double clientHeight; // if present.

    double pageScale; // Read-only
  • Fire a viewportchanged event against document whenever any of these properties change.


Here’s how an author might use this API to simulate position: device-fixed, which fixes elements to the visual viewport.

    #bottombar {
        position: fixed;
        left: 0px;
        right: 0px;
        bottom: 0px;
        transform-origin: left bottom;
        transform: translate(0px, 0px) scale(1);

    <div id="bottombar">This stays stuck to the visual viewport</div>

    var bottomBar = document.getElementById('bottombar');
    var viewport = document.visualViewport;
    document.addEventListener('viewportchanged', function()   
        // Since the bar is position: fixed we need to offset it by the visual
        // viewport's offset from the layout viewport origin.
        var offsetX = viewport.scrollLeft;
        var offsetY = document.documentElement.clientHeight
                    - viewport.clientHeight
                    + viewport.scrollTop;

        // You could also do this by setting style.left and style.top if you
        // use width: 100% instead.
        bottomBar.style.transform = 'translate(' + 
                                    offsetX + 'px,' +
                                    offsetY + 'px) ' +
                                    'scale(' + 1/viewport.pageScale + ')'

I’m interested in discussing this in the WICG with intent to progress it to standardization in the CSSWG. I think we may want to expand the scope of the document to include formal definition of layout vs. visual viewports (otherwise the functionality of the new API is less obvious). And potentially include some of the further features discussed (e.g. you mention position:device-fixed, which could also potentially make sense to define here).


I am wondering whether we clear up all the viewports and put the things in one place. I believe that would make it easier for developers to understand the concepts and use them right. Layout viewport may also change due to orientation change and viewport meta tag values, but for that you will need to listen to resize changes.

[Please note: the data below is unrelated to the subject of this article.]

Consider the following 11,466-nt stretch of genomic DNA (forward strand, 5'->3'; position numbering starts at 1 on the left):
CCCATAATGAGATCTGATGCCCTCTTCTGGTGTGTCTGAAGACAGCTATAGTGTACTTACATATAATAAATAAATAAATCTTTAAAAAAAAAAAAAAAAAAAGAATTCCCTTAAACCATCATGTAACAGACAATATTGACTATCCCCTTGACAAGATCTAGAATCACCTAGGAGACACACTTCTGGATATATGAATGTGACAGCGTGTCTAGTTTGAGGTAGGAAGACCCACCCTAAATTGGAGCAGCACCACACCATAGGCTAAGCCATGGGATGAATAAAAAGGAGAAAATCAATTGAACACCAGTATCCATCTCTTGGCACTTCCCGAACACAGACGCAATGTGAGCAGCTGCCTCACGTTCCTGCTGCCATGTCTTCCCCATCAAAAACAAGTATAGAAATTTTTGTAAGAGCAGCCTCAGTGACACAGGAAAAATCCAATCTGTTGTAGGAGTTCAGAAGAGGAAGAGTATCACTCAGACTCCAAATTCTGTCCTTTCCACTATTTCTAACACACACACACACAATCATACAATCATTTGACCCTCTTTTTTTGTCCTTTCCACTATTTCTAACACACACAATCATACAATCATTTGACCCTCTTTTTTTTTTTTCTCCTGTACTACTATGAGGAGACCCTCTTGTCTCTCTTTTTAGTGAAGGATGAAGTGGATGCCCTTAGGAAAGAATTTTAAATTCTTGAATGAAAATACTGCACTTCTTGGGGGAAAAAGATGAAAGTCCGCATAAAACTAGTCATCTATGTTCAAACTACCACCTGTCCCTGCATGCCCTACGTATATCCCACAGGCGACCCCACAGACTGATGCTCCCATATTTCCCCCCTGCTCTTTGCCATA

It is also confusing that the event is called viewportchanged but it only affects visual viewports.

We could have something like document.viewport.visual document.viewport.layout etc.


Hi Kenneth,

I’ve already changed it due to that feedback.It’s now document.visualViewport.

As for layout viewport…I’m not sure we have a good definition or that the name is very accurate. In Chrome, it usually coincides with the initial containing block (i.e. the root layout container) and documentElement.clientWidth/Height but not always. A more accurate description might be “the position: fixed box” or the “minimum-scale box”, the latter being how it’s implemented in Chrome. I’m not sure of the subtleties in other browsers.


FYI, the repo is now owned by the WICG GitHub org: https://github.com/WICG/ViewportAPI


An experimental implementation has just landed in Chrome, it should be available in the most recent Mac and Windows Canaries and Android dev channel soon. You can give it a try by turning on the “enable-experimental-web-platform-features” flag in chrome://flags.


After some initial rounds of feedback we’ve now got an initial API implemented in Chrome Canary. If you’re interested, please give it a whirl and give us any feedback, file issues, etc. There’s instructions, details and examples you can play around with on the GitHub repo.